Phoenix Mayor Greg Stanton Injects New Blood On Influential Board; Cuts Some Lobbyist Ties
Phoenix Mayor Greg Stanton
Phoenix Mayor Greg Stanton appointed two new members this week to the Board of Adjustment, a body that weighs development-related cases with significant impact on neighborhoods and developers.
Stanton replaced Bob Ford and Alex Tauber, both serving on terms that had expired more than a year ago. In their stead, he appointed Joseph Larios and Pam Koester. Larios is a field coordinator for the Maricopa County Democratic Party, and Koester is president of Koester & Associates, a consulting company for boards of directors.
The agenda item flew past the City Council in mere seconds on Wednesday, with a unanimous vote and no discussion. A routine matter?
Maybe. But, it also seems like Stanton's way of chipping away at a political structure that he said -- on more than one occasion -- had the perception of being "a little too incestuous."
And, as it happens, Ford is a former Phoenix firefighter and union leader and is a business partner of lobbyist Billy Shields, also a former firefighter and union leader. Alex Tauber also runs in the same tight circles as Shields.
Stanton could have left both men on the board -- either by reappointing them or just not appointing anyone else to replace them.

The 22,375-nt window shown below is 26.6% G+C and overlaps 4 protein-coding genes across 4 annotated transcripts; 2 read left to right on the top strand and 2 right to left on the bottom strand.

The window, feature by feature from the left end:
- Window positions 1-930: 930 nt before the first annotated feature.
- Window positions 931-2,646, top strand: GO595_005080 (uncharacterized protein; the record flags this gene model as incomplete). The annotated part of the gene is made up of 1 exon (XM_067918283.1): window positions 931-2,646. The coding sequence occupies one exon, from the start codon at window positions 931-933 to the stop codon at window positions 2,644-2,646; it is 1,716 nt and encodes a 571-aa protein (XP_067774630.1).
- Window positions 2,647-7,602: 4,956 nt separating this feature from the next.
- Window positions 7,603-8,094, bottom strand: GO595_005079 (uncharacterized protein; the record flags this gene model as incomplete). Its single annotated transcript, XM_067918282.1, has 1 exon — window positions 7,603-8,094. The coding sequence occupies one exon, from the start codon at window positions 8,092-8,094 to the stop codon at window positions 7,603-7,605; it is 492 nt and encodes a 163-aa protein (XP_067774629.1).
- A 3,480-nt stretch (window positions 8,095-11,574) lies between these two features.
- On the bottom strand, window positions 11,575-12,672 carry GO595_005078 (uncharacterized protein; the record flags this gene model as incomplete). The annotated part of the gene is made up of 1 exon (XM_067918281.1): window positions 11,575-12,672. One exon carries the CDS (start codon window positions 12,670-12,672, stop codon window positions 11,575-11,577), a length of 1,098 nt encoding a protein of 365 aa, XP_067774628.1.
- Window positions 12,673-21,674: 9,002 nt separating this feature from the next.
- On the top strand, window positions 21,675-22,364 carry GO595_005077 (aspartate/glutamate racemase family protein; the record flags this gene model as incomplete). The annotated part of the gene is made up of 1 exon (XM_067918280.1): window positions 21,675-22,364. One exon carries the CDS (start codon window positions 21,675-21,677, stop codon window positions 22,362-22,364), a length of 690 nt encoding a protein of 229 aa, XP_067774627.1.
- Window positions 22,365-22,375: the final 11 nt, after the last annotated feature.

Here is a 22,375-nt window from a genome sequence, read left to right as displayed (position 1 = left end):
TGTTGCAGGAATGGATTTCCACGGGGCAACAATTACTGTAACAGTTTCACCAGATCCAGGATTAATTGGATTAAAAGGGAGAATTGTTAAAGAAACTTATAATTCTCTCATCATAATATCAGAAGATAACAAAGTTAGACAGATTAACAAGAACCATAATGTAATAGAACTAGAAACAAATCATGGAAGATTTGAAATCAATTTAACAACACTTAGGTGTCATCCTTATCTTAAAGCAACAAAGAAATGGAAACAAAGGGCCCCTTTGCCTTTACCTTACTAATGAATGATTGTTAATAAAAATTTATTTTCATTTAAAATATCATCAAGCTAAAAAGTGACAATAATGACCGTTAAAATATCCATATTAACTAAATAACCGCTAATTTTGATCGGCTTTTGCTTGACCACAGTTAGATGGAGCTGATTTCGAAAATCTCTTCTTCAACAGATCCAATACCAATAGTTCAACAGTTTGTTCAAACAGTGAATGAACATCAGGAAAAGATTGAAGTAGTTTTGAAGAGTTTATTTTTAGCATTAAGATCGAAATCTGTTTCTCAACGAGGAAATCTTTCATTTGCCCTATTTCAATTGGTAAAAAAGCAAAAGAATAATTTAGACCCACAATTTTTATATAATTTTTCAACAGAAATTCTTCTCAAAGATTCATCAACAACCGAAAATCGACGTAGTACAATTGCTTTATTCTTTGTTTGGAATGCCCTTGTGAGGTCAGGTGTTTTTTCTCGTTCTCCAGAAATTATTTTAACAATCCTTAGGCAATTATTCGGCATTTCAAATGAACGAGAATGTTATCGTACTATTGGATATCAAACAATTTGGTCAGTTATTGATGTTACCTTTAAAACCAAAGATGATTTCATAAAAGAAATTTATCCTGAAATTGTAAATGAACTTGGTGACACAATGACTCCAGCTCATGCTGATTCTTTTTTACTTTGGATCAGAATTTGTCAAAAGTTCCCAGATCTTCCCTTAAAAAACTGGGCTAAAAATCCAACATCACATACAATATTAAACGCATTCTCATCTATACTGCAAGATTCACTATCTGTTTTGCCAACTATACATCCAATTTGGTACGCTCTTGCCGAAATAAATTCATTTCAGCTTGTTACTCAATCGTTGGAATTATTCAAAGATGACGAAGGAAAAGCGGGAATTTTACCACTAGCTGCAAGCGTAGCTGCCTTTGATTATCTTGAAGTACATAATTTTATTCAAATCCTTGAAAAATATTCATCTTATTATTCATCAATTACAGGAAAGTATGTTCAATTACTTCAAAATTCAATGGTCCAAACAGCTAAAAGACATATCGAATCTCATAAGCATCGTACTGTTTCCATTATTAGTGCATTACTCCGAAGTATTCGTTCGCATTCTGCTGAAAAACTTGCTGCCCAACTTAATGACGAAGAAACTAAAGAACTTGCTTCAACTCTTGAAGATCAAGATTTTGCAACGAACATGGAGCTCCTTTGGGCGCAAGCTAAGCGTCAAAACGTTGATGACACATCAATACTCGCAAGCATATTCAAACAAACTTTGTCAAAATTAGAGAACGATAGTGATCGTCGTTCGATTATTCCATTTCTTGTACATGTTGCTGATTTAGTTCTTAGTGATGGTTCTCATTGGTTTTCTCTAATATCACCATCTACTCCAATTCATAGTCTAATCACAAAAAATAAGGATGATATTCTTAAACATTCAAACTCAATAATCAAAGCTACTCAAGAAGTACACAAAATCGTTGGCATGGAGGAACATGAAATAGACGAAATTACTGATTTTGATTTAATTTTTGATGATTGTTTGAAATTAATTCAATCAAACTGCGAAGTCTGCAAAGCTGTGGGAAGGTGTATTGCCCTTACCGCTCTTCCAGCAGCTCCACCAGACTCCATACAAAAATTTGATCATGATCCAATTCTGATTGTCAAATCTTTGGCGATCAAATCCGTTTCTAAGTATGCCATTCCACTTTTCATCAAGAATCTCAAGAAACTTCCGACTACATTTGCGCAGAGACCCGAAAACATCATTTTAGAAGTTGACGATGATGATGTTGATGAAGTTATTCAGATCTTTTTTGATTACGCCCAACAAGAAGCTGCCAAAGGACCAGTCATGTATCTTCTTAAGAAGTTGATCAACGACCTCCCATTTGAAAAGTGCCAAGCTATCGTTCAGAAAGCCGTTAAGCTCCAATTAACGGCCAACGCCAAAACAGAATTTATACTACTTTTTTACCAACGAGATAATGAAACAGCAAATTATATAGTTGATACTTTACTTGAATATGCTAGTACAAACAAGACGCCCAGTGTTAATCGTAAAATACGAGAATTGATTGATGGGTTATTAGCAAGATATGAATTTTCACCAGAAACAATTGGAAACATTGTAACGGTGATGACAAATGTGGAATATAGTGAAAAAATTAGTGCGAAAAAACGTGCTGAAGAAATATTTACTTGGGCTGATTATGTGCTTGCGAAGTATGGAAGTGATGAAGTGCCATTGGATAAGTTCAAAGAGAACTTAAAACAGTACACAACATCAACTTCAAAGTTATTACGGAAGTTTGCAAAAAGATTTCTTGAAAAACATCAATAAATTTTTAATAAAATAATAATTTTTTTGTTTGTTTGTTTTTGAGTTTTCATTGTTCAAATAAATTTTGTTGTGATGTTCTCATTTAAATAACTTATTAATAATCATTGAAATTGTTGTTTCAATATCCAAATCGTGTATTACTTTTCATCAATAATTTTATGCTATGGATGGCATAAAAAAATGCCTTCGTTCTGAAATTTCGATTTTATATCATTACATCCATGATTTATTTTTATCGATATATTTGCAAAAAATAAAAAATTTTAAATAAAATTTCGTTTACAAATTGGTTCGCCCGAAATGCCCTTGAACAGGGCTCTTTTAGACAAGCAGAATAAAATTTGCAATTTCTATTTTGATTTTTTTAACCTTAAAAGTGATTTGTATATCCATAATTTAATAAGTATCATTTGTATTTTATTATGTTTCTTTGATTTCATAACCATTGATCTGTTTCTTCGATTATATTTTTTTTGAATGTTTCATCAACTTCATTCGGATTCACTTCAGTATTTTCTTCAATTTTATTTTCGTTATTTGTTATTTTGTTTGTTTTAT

Consider that Patrick Paul, one of the members, has been on the board since 2004, according to city records. And, those documents also show that his term expired on January 1, 2012.
Stanton tells New Times that replacing Ford and Tauber with two newcomers is his way of starting to make good on campaign promises about involving more residents in the city's decision-making process.
"I ran on a platform of casting a very wide net to find people to serve on boards and commission," he says. "I'm going to fulfill the promises I made."
While he doesn't mention it, Stanton also made clear during his campaign that he intended to reduce the influence of lobbyists on city boards and commissions.
The potential for abuse is rife when lobbyists are either serving on a board or commission, or have a too cozy relationship with individuals who are.
Consider the link between Ford and Shields when Ford voted in favor of allowing CBS Outdoor, which hired Shields as its lobbyists, to erect an electronic billboard where city rules clearly prohibited them. Read the story by the Republic's Michael Clancy here.